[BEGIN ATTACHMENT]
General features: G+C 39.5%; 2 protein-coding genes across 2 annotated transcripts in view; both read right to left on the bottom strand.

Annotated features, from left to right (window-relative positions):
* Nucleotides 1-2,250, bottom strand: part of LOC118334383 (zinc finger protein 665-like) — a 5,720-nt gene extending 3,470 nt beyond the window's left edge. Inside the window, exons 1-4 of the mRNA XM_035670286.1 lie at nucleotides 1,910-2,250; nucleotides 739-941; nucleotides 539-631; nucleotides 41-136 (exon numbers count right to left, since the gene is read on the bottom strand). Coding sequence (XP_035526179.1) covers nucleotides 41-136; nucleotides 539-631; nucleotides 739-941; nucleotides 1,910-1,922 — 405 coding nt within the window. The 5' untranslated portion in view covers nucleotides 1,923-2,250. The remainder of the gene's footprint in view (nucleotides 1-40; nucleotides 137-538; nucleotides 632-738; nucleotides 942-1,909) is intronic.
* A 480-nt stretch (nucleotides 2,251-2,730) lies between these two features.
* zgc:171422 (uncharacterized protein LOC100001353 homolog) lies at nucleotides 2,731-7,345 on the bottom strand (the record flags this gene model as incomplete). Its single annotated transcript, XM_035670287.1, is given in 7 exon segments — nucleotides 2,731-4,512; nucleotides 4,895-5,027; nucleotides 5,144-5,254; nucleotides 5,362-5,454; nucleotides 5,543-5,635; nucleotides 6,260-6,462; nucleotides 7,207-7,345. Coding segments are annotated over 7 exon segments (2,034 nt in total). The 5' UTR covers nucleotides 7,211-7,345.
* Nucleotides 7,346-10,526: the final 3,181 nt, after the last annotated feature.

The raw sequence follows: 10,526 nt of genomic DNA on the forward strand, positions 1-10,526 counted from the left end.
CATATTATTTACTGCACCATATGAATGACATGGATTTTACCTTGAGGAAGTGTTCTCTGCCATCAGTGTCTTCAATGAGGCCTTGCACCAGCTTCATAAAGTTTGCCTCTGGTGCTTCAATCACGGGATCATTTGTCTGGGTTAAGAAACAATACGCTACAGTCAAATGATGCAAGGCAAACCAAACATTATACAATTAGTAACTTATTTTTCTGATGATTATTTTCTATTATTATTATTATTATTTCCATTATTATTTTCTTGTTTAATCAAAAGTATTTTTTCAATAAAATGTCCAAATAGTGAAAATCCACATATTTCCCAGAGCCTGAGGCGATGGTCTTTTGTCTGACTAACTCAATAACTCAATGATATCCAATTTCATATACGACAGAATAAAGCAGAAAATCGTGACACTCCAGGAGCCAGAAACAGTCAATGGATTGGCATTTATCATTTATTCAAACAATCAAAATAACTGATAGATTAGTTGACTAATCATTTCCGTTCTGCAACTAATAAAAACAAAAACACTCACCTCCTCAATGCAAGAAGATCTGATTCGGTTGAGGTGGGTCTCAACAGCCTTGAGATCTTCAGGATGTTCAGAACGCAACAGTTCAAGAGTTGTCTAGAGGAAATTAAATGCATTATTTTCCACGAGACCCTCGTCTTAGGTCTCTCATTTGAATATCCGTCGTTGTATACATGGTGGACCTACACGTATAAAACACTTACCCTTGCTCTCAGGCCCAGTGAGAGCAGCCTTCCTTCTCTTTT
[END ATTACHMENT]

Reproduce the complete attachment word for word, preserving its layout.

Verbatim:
General features: G+C 39.5%; 2 protein-coding genes across 2 annotated transcripts in view; both read right to left on the bottom strand.

Annotated features, from left to right (window-relative positions):
* Nucleotides 1-2,250, bottom strand: part of LOC118334383 (zinc finger protein 665-like) — a 5,720-nt gene extending 3,470 nt beyond the window's left edge. Inside the window, exons 1-4 of the mRNA XM_035670286.1 lie at nucleotides 1,910-2,250; nucleotides 739-941; nucleotides 539-631; nucleotides 41-136 (exon numbers count right to left, since the gene is read on the bottom strand). Coding sequence (XP_035526179.1) covers nucleotides 41-136; nucleotides 539-631; nucleotides 739-941; nucleotides 1,910-1,922 — 405 coding nt within the window. The 5' untranslated portion in view covers nucleotides 1,923-2,250. The remainder of the gene's footprint in view (nucleotides 1-40; nucleotides 137-538; nucleotides 632-738; nucleotides 942-1,909) is intronic.
* A 480-nt stretch (nucleotides 2,251-2,730) lies between these two features.
* zgc:171422 (uncharacterized protein LOC100001353 homolog) lies at nucleotides 2,731-7,345 on the bottom strand (the record flags this gene model as incomplete). Its single annotated transcript, XM_035670287.1, is given in 7 exon segments — nucleotides 2,731-4,512; nucleotides 4,895-5,027; nucleotides 5,144-5,254; nucleotides 5,362-5,454; nucleotides 5,543-5,635; nucleotides 6,260-6,462; nucleotides 7,207-7,345. Coding segments are annotated over 7 exon segments (2,034 nt in total). The 5' UTR covers nucleotides 7,211-7,345.
* Nucleotides 7,346-10,526: the final 3,181 nt, after the last annotated feature.

The raw sequence follows: 10,526 nt of genomic DNA on the forward strand, positions 1-10,526 counted from the left end.
CATATTATTTACTGCACCATATGAATGACATGGATTTTACCTTGAGGAAGTGTTCTCTGCCATCAGTGTCTTCAATGAGGCCTTGCACCAGCTTCATAAAGTTTGCCTCTGGTGCTTCAATCACGGGATCATTTGTCTGGGTTAAGAAACAATACGCTACAGTCAAATGATGCAAGGCAAACCAAACATTATACAATTAGTAACTTATTTTTCTGATGATTATTTTCTATTATTATTATTATTATTTCCATTATTATTTTCTTGTTTAATCAAAAGTATTTTTTCAATAAAATGTCCAAATAGTGAAAATCCACATATTTCCCAGAGCCTGAGGCGATGGTCTTTTGTCTGACTAACTCAATAACTCAATGATATCCAATTTCATATACGACAGAATAAAGCAGAAAATCGTGACACTCCAGGAGCCAGAAACAGTCAATGGATTGGCATTTATCATTTATTCAAACAATCAAAATAACTGATAGATTAGTTGACTAATCATTTCCGTTCTGCAACTAATAAAAACAAAAACACTCACCTCCTCAATGCAAGAAGATCTGATTCGGTTGAGGTGGGTCTCAACAGCCTTGAGATCTTCAGGATGTTCAGAACGCAACAGTTCAAGAGTTGTCTAGAGGAAATTAAATGCATTATTTTCCACGAGACCCTCGTCTTAGGTCTCTCATTTGAATATCCGTCGTTGTATACATGGTGGACCTACACGTATAAAACACTTACCCTTGCTCTCAGGCCCAGTGAGAGCAGCCTTCCTTCTCTTTT